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Let $L_{0}^{1}(\mathbb{R}^{n})$ denote the the closed subspace of $L^{1}$ functions whose Fourier transform vanishes at the origin (equivalently, $\int f=0$). At the top of pg. 231 in E.M. Stein, Singular Integrals and Differentiability Properties of Functions, the author claims that a dense subspace of $L_{0}^{1}(\mathbb{R}^{n})$ is the subspace

$$\left\{f\in L^{1}(\mathbb{R}^{n}) : \text{supp}(\widehat{f}) \text{ compact }, \text{supp}(\widehat{f})\subset\mathbb{R}^{n}\setminus\left\{0\right\}\right\}$$

and that density

"...can be proved directly by elementary computation, or one can appeal to Wiener's theorem characterizing the maximal ideals of $L^{1}(\mathbb{R}^{n})$."

I am not familiar with Wiener's theorem, so I tried the direct route. I know that $L^{1}$ functions with compactly supported Fourier transforms are dense in $L^{1}$, but I don't see how to extend this result where the support is disjoint from the origin in frequency space. I tried taking a cutoff function $\varphi$ which is $\equiv 1$ on the unit ball $B_{1}(0)$ and supported in $B_{2}(0)$ and then considering the sequence of functions defined by

$$f_{\delta}(x):=(\widehat{f}[1-\varphi(\cdot/\delta)])^{\vee}(x)$$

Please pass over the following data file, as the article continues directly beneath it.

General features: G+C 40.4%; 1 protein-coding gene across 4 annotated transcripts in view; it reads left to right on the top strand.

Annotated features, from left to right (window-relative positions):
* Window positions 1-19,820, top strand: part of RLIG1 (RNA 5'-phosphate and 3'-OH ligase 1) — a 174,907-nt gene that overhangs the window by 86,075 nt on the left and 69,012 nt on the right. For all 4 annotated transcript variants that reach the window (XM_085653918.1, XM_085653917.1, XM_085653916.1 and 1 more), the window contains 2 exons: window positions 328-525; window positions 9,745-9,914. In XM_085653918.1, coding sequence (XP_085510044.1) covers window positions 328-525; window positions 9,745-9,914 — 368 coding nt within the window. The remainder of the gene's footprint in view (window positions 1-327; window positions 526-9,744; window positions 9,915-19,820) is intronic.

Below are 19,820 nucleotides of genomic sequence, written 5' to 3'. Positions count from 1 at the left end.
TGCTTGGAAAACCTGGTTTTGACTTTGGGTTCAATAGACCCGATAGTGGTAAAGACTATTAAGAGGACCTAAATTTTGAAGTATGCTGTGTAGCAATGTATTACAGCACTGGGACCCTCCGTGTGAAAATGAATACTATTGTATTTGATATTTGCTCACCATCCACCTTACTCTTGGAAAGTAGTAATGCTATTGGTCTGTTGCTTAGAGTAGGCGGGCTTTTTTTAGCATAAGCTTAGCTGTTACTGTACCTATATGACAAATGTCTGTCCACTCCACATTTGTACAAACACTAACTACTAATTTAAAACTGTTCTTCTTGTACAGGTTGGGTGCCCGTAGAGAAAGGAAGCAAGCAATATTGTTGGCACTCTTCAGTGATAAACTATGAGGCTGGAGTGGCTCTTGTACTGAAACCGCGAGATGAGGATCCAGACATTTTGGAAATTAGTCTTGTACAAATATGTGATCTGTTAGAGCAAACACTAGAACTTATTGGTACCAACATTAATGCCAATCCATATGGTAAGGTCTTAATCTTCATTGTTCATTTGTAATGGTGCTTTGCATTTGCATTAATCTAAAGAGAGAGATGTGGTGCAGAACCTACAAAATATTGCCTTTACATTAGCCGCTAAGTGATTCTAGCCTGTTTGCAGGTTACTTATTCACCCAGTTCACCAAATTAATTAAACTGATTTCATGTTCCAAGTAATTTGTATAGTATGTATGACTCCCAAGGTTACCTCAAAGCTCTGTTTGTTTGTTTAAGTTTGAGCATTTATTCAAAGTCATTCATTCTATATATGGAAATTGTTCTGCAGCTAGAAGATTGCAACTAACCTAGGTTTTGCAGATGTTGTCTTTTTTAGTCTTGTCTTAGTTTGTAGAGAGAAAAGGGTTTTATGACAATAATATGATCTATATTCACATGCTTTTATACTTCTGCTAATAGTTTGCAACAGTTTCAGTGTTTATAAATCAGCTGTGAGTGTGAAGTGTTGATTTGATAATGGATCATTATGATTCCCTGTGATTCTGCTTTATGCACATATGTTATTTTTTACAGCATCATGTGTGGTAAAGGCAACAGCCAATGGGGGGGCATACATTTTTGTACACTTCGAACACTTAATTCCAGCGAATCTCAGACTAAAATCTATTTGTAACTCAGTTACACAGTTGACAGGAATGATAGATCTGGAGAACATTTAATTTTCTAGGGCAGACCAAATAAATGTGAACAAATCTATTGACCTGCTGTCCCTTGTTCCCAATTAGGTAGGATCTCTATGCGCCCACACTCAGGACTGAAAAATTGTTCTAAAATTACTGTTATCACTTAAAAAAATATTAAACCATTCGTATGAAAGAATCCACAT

But it's not clear to me at the moment how to estimate the $L^{1}$-norm of $f-f_{\delta}$. Any suggestions?

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Let $S_0\subset L^1_0(\mathbb{R}^n)$ be the set of Schwartz functions with mean $0$. $S_0$ is clearly dense (Edit: see the OP's comment below).

Thus it suffices to approximate $f\in S_0$.

Now let us try to finish your argument.

Compute $$f-f_\delta=\mathcal{F}^{-1} ( \hat{f}\cdot \varphi(\xi/\delta) )=f*\psi_\delta,$$

where $\psi(x)=\hat{\varphi}(-x)$ and $\psi_\delta(x)=\delta \psi(\delta x)$. $\psi$ is not compactly supported, but it is a Schwartz function. We have,

$$ \int_{\mathbb{R}^n} |f(x)-f_\delta(x)| dx = \int_{\mathbb{R}^n}\Big|\int_{\mathbb{R}^n} f(y)\psi_\delta(x-y) dy\Big| dx.$$

Using that $\int_{\mathbb{R}^n} f(y) dy=0$, this equals

$$\int_{\mathbb{R}^n}\Big|\int_{\mathbb{R}^n} f(y)(\psi_\delta(x-y)-\psi_\delta(x)) dy\Big| dx=\int_{\mathbb{R}^n}\Big|\int_{\mathbb{R}^n} f(y)(\psi(x-\delta y)-\psi(x)) dy\Big| dx$$

By the fundamental theorem of calculus,

$$\psi(x-\delta y)-\psi(x)=\int_0^\delta \nabla\psi(x-ty)\cdot y\,dt $$

(if $h(t)=\psi(x-t y)$, then $h'(t)=\nabla\psi(x-ty)\cdot y$ )

Let us plug this in and use the triangle ineqality, Cauchy-Schwarz and Fubini to estimate

$$\|f-f_\delta\|_1\le \int_0^\delta \int_{\mathbb{R}^n} \int_{\mathbb{R}^n} |\nabla\psi(x-ty)| dx |y| |f(y)| dy dt=\|\nabla\psi\|_1 \int_0^\delta \int_{\mathbb{R}^n} |y| |f(y)| dy dt= C\delta,$$

where $C=\|\nabla\psi\|_1 \int_{\mathbb{R}^n} |y| |f(y)| dy<\infty$ since $f$ is Schwartz.

Thus, $\|f_\delta-f\|_1\to 0$ as $\delta\to 0+$.

But since $f_\delta$ does not necessarily have compact Fourier support, this proves only that $\{f\in L^1(\mathbb{R}^n)\,:\,0\not\in\mathrm{supp}(\hat{f})\}$ is dense in $L^1_0(\mathbb{R}^n)$.

So the last step is to approximate by Schwartz functions with compact Fourier support. Allow me to omit this, because it will be very similar. We define $f_N=\mathcal{F}^{-1}(\hat{f} \hat{\varphi}(\xi/N) )$ with $\varphi$ a suitable bump function and show that $\|f_N-f\|_1\to 0$ as $N\to\infty$.